Other members of the family should keep in mind that the dog is being trained to follow the instructions of the person with the disability. The dog needs to obey those specific commands and get used to the sound of their voice to achieve perfect cohesion.

Do not override the commands of the handler, simply let them train the dog the way that they see fit.

Is it a felony to pet a service dog?

Depending on where you live, it can be a felony to pet a service dog. Service dogs are considered to be medical aids, similar to wheelchairs or white guide canes. If you interfere with a service dog, you can be charged with a ticket, a fine, or even imprisonment.

Typically, the more severe punishments are issued to people who intentionally try to harm a service dog, rather than just distract them.

Check with your specific city laws to be sure, but you can expect to at least be charged with a misdemeanour for bothering a service dog while it is working.

Did You Know? It can also be illegal to use a fake service dog. Here’s what you need to know about the law and reporting fake service dogs.

Why can’t I make eye contact with a service dog?

Some people may believe that it would cause no hard to simply smile and wave at a service dog. However, this can be just as distracting as rushing over to pet it. If a dog looks you in the eyes, it can lose its focus and forget what is going on.

This can lead to the dog or owner being hurt by something in the environment.

For example, at the very moment that the dog looks at you, a vehicle could hit a patch of ice and wind up on the sidewalk. The dog needs to be paying attention to prevent being hurt in accidents like these.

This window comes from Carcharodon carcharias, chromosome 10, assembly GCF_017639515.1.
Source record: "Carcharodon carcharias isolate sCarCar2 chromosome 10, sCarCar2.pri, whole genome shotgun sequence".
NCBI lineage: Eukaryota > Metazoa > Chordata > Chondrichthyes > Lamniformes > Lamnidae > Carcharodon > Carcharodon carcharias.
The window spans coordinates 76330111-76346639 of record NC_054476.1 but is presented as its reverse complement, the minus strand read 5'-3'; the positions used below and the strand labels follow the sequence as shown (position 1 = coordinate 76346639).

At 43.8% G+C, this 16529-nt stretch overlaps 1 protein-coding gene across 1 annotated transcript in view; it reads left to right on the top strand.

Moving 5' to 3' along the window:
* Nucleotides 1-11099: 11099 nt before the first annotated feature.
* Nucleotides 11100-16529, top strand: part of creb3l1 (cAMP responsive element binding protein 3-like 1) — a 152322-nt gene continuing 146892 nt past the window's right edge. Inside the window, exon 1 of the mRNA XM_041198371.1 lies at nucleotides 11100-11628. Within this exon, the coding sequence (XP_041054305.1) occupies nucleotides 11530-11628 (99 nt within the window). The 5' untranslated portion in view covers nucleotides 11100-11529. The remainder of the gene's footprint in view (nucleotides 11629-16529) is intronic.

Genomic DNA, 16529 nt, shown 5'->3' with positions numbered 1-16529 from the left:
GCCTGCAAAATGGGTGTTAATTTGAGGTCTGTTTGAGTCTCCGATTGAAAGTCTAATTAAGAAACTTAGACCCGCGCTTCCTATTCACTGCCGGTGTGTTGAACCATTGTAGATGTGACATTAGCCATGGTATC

How to identify a service dog?

When walking in the street, it is typically easy to recognize a service dog. They are usually wearing a bandana or vest that says “do not pet”. Service dogs will also be very focused and disciplined, especially while they are walking with their owner.

These dogs have been trained from a very young age to act properly, especially when in a public setting.

What are fake service dogs?

People will occasionally abuse the rules and will try to pass a regular pet off as a service dog. The primary reason for doing so is that the dog can accompany them inside buildings and they don’t need to be tied up outside.

To pull off this ruse, the owner will purchase fake service dog vests from the internet.

It can be fairly simple to identify fake service dogs. This is because they tend to bark and cause disruptions, particularly when they see other animals or large crowds of people.

This is resulting in problems as the fake service dogs are coming in contact with the real ones and starting fights. This is hazardous to both the dogs’ health and the handler with the disability.  

What do I do if I see a service dog in a building?

It can be a bit of a shock to see a dog strolling around indoors, as dogs are not typically allowed inside public buildings. Keep in mind that service dogs have the right to go anywhere that their owner goes. This could include restaurants, hospitals, courtrooms, etc.

If you see a service dog in a building, it is fair to assume that they have the right to be there, just as you do. Try to ignore them and go about your business as you normally would.

If a dog is not house-broken or is misbehaving, the owner of the building has the right to ask the dog and its handler to leave. However, the chances of this happening are slim, as service dogs are very well trained – which will often be the difference between catching a fake service dog or not.


Owners rely on service dogs to go about their daily business safely and securely. If you decide to pet the service dog, you are potentially put the owner and yourself at risk.

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Image in header via https://pixabay.com/photos/service-dog-dog-beach-military-5420330/

Marc Aaron

I write about the things we've learned about owning dogs, the adventures we have, and any advice and tips we've picked up along the way.